Background: Tobacco smokers are more susceptible to periodontitis than non-smokers but exhibit reduced signs of clinical inflammation. The underlying mechanisms are unknown. We have previously shown that cigarette smoke extract (CSE) represents an environmental stress to which P. gingivalis adapts by altering the expression of several virulence factors - including major and minor fimbrial antigens (FimA and Mfa1, respectively) and capsule - concomitant with a reduced pro-inflammatory potential of intact P. gingivalis.
Methodology/principal findings: We hypothesized that CSE-regulation of capsule and fimbrial genes is reflected at the ultrastructural and functional levels, alters the nature of host-pathogen interactions, and contributes to the reduced pro- inflammatory potential of smoke exposed P. gingivalis. CSE induced ultrastructural alterations were determined by electron microscopy, confirmed by Western blot and physiological consequences studied in open-flow biofilms. Inflammatory profiling of specific CSE-dysregulated proteins, rFimA and rMfa1, was determined by quantifying cytokine induction in primary human innate and OBA-9 cells. CSE up-regulates P. gingivalis FimA at the protein level, suppresses the production of capsular polysaccharides at the ultrastructural level, and creates conditions that promote biofilm formation. We further show that while FimA is recognized by TLR2/6, it has only minimal inflammatory activity in several cell types. Furthermore, FimA stimulation chronically abrogates the pro-inflammatory response to subsequent TLR2 stimulation by other TLR-2-specific agonists (Pam3CSK4, FSL, Mfa1) in an IkappaBalpha- and IRAK-1-dependent manner.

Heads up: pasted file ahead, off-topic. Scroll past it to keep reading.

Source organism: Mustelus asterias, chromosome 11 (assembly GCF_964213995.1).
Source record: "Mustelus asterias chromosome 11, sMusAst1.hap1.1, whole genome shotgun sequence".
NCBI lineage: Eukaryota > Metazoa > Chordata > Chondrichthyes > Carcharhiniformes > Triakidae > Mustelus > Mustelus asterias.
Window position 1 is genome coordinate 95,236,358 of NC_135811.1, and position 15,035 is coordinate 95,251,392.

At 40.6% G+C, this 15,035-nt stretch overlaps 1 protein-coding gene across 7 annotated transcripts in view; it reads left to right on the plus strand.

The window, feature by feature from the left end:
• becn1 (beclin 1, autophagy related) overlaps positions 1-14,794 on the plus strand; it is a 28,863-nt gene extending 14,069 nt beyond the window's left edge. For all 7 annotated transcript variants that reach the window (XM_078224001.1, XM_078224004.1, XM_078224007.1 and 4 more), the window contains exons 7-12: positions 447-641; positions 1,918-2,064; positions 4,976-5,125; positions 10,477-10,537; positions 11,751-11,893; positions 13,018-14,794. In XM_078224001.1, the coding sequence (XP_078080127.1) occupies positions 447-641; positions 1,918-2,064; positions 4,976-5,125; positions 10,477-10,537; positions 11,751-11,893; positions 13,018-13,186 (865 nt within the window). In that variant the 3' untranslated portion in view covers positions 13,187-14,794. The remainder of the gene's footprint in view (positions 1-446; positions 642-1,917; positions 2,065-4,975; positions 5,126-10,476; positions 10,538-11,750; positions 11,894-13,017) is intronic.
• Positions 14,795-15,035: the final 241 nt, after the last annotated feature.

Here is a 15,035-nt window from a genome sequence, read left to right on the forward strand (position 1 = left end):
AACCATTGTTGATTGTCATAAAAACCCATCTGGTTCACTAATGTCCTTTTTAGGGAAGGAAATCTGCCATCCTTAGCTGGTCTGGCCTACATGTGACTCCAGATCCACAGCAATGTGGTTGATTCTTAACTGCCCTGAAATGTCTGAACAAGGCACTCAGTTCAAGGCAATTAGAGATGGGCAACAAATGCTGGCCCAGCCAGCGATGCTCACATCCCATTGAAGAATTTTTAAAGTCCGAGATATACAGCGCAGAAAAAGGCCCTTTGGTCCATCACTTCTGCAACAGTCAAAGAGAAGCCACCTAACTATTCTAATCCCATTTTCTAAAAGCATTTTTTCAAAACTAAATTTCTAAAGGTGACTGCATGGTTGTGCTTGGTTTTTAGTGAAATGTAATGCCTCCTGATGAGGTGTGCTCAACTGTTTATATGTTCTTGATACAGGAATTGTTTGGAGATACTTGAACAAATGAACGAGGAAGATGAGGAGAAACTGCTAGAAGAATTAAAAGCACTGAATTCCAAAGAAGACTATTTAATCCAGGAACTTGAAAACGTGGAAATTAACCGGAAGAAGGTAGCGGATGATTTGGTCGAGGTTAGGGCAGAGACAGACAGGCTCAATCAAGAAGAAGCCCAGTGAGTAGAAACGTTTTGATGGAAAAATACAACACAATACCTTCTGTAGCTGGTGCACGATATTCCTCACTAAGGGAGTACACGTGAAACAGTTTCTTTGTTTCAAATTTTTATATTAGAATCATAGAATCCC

Conclusions/significance: These studies provide some of the first information to explain, mechanistically, how tobacco smoke changes the P. gingivalis phenotype in a manner likely to promote P. gingivalis colonization and infection while simultaneously reducing the host response to this major mucosal pathogen.